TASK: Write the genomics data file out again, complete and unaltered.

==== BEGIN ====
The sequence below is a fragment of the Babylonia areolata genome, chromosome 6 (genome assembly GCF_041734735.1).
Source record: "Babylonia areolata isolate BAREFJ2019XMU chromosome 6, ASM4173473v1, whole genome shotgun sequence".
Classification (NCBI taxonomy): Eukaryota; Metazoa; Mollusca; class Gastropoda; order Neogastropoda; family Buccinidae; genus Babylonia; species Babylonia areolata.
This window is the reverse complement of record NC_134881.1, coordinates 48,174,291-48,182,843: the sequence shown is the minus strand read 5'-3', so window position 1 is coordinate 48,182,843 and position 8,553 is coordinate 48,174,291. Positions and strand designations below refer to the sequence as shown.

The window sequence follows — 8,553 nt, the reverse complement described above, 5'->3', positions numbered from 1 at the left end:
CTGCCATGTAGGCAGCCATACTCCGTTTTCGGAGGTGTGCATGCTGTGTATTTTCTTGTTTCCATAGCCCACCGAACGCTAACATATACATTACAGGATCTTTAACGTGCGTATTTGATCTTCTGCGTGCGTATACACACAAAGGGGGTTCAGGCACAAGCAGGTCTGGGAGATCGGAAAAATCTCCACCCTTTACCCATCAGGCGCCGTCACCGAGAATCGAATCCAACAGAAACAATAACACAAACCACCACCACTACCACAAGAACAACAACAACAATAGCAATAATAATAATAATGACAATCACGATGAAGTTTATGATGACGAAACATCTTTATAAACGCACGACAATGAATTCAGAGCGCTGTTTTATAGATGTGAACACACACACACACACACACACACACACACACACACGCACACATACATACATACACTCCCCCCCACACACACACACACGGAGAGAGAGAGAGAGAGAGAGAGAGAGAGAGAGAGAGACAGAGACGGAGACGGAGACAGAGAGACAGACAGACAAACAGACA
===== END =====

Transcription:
The sequence below is a fragment of the Babylonia areolata genome, chromosome 6 (genome assembly GCF_041734735.1).
Source record: "Babylonia areolata isolate BAREFJ2019XMU chromosome 6, ASM4173473v1, whole genome shotgun sequence".
Classification (NCBI taxonomy): Eukaryota; Metazoa; Mollusca; class Gastropoda; order Neogastropoda; family Buccinidae; genus Babylonia; species Babylonia areolata.
This window is the reverse complement of record NC_134881.1, coordinates 48,174,291-48,182,843: the sequence shown is the minus strand read 5'-3', so window position 1 is coordinate 48,182,843 and position 8,553 is coordinate 48,174,291. Positions and strand designations below refer to the sequence as shown.

The window sequence follows — 8,553 nt, the reverse complement described above, 5'->3', positions numbered from 1 at the left end:
CTGCCATGTAGGCAGCCATACTCCGTTTTCGGAGGTGTGCATGCTGTGTATTTTCTTGTTTCCATAGCCCACCGAACGCTAACATATACATTACAGGATCTTTAACGTGCGTATTTGATCTTCTGCGTGCGTATACACACAAAGGGGGTTCAGGCACAAGCAGGTCTGGGAGATCGGAAAAATCTCCACCCTTTACCCATCAGGCGCCGTCACCGAGAATCGAATCCAACAGAAACAATAACACAAACCACCACCACTACCACAAGAACAACAACAACAATAGCAATAATAATAATAATGACAATCACGATGAAGTTTATGATGACGAAACATCTTTATAAACGCACGACAATGAATTCAGAGCGCTGTTTTATAGATGTGAACACACACACACACACACACACACACACACACACACGCACACATACATACATACACTCCCCCCCACACACACACACACGGAGAGAGAGAGAGAGAGAGAGAGAGAGAGAGAGAGAGACAGAGACGGAGACGGAGACAGAGAGACAGACAGACAAACAGACA